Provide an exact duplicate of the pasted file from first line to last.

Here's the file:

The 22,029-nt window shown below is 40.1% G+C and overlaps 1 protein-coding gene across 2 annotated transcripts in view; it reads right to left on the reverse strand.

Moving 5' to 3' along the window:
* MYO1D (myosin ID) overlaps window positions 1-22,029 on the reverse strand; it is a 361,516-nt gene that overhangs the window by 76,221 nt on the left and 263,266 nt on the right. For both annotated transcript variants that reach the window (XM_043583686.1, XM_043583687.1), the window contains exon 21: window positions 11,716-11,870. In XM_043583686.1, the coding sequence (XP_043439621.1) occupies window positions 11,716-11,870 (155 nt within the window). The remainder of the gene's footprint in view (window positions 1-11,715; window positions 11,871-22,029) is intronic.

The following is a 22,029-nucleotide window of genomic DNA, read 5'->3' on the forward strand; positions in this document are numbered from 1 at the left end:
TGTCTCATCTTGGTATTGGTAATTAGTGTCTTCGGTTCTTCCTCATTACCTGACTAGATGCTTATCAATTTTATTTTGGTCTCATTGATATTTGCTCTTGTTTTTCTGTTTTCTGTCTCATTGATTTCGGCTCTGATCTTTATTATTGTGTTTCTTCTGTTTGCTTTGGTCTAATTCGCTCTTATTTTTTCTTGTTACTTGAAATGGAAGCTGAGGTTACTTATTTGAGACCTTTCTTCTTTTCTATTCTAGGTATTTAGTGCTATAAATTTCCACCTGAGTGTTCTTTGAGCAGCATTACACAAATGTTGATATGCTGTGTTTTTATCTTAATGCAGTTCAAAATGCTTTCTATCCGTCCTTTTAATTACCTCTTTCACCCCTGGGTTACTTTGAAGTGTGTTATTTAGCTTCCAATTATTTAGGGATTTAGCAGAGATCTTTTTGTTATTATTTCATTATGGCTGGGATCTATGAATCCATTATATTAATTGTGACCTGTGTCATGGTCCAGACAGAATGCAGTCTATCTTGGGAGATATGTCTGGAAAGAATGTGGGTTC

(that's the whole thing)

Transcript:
The 22,029-nt window shown below is 40.1% G+C and overlaps 1 protein-coding gene across 2 annotated transcripts in view; it reads right to left on the reverse strand.

Moving 5' to 3' along the window:
* MYO1D (myosin ID) overlaps window positions 1-22,029 on the reverse strand; it is a 361,516-nt gene that overhangs the window by 76,221 nt on the left and 263,266 nt on the right. For both annotated transcript variants that reach the window (XM_043583686.1, XM_043583687.1), the window contains exon 21: window positions 11,716-11,870. In XM_043583686.1, the coding sequence (XP_043439621.1) occupies window positions 11,716-11,870 (155 nt within the window). The remainder of the gene's footprint in view (window positions 1-11,715; window positions 11,871-22,029) is intronic.

The following is a 22,029-nucleotide window of genomic DNA, read 5'->3' on the forward strand; positions in this document are numbered from 1 at the left end:
TGTCTCATCTTGGTATTGGTAATTAGTGTCTTCGGTTCTTCCTCATTACCTGACTAGATGCTTATCAATTTTATTTTGGTCTCATTGATATTTGCTCTTGTTTTTCTGTTTTCTGTCTCATTGATTTCGGCTCTGATCTTTATTATTGTGTTTCTTCTGTTTGCTTTGGTCTAATTCGCTCTTATTTTTTCTTGTTACTTGAAATGGAAGCTGAGGTTACTTATTTGAGACCTTTCTTCTTTTCTATTCTAGGTATTTAGTGCTATAAATTTCCACCTGAGTGTTCTTTGAGCAGCATTACACAAATGTTGATATGCTGTGTTTTTATCTTAATGCAGTTCAAAATGCTTTCTATCCGTCCTTTTAATTACCTCTTTCACCCCTGGGTTACTTTGAAGTGTGTTATTTAGCTTCCAATTATTTAGGGATTTAGCAGAGATCTTTTTGTTATTATTTCATTATGGCTGGGATCTATGAATCCATTATATTAATTGTGACCTGTGTCATGGTCCAGACAGAATGCAGTCTATCTTGGGAGATATGTCTGGAAAGAATGTGGGTTC